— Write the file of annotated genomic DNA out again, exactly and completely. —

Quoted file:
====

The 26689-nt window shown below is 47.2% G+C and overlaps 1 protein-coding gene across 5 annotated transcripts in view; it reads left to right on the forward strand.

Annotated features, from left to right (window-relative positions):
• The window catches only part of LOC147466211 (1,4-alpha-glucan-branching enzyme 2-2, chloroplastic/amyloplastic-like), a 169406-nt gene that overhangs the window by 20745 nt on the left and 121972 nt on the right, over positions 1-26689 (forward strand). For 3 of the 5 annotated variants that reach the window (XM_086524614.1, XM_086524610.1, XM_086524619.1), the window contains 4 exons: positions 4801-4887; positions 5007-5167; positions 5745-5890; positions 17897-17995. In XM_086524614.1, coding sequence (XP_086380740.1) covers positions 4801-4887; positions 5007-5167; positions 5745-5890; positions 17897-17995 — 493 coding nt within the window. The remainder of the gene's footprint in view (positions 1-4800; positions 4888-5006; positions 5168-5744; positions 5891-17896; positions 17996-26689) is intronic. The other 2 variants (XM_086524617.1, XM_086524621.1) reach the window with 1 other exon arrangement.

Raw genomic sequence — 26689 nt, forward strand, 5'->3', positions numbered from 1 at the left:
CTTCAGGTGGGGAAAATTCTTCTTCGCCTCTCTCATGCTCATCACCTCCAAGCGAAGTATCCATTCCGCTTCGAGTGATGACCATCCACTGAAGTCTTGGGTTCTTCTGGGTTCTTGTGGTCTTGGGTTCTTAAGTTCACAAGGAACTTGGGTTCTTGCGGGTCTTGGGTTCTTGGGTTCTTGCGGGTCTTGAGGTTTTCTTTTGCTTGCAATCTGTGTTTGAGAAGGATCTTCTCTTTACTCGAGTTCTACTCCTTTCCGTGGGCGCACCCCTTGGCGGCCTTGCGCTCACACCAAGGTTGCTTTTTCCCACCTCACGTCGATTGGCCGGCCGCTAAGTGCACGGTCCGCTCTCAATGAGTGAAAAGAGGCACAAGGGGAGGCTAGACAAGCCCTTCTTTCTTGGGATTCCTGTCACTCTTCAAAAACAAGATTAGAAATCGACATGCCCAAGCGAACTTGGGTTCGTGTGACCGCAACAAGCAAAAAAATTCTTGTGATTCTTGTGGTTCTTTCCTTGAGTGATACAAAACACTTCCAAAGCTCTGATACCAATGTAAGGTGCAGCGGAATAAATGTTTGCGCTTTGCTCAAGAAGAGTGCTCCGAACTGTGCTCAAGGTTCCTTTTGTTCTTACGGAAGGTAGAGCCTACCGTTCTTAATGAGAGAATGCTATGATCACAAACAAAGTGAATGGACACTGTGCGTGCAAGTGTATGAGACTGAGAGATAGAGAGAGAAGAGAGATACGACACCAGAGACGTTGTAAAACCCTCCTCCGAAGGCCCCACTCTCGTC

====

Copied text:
The 26689-nt window shown below is 47.2% G+C and overlaps 1 protein-coding gene across 5 annotated transcripts in view; it reads left to right on the forward strand.

Annotated features, from left to right (window-relative positions):
• The window catches only part of LOC147466211 (1,4-alpha-glucan-branching enzyme 2-2, chloroplastic/amyloplastic-like), a 169406-nt gene that overhangs the window by 20745 nt on the left and 121972 nt on the right, over positions 1-26689 (forward strand). For 3 of the 5 annotated variants that reach the window (XM_086524614.1, XM_086524610.1, XM_086524619.1), the window contains 4 exons: positions 4801-4887; positions 5007-5167; positions 5745-5890; positions 17897-17995. In XM_086524614.1, coding sequence (XP_086380740.1) covers positions 4801-4887; positions 5007-5167; positions 5745-5890; positions 17897-17995 — 493 coding nt within the window. The remainder of the gene's footprint in view (positions 1-4800; positions 4888-5006; positions 5168-5744; positions 5891-17896; positions 17996-26689) is intronic. The other 2 variants (XM_086524617.1, XM_086524621.1) reach the window with 1 other exon arrangement.

Raw genomic sequence — 26689 nt, forward strand, 5'->3', positions numbered from 1 at the left:
CTTCAGGTGGGGAAAATTCTTCTTCGCCTCTCTCATGCTCATCACCTCCAAGCGAAGTATCCATTCCGCTTCGAGTGATGACCATCCACTGAAGTCTTGGGTTCTTCTGGGTTCTTGTGGTCTTGGGTTCTTAAGTTCACAAGGAACTTGGGTTCTTGCGGGTCTTGGGTTCTTGGGTTCTTGCGGGTCTTGAGGTTTTCTTTTGCTTGCAATCTGTGTTTGAGAAGGATCTTCTCTTTACTCGAGTTCTACTCCTTTCCGTGGGCGCACCCCTTGGCGGCCTTGCGCTCACACCAAGGTTGCTTTTTCCCACCTCACGTCGATTGGCCGGCCGCTAAGTGCACGGTCCGCTCTCAATGAGTGAAAAGAGGCACAAGGGGAGGCTAGACAAGCCCTTCTTTCTTGGGATTCCTGTCACTCTTCAAAAACAAGATTAGAAATCGACATGCCCAAGCGAACTTGGGTTCGTGTGACCGCAACAAGCAAAAAAATTCTTGTGATTCTTGTGGTTCTTTCCTTGAGTGATACAAAACACTTCCAAAGCTCTGATACCAATGTAAGGTGCAGCGGAATAAATGTTTGCGCTTTGCTCAAGAAGAGTGCTCCGAACTGTGCTCAAGGTTCCTTTTGTTCTTACGGAAGGTAGAGCCTACCGTTCTTAATGAGAGAATGCTATGATCACAAACAAAGTGAATGGACACTGTGCGTGCAAGTGTATGAGACTGAGAGATAGAGAGAGAAGAGAGATACGACACCAGAGACGTTGTAAAACCCTCCTCCGAAGGCCCCACTCTCGTC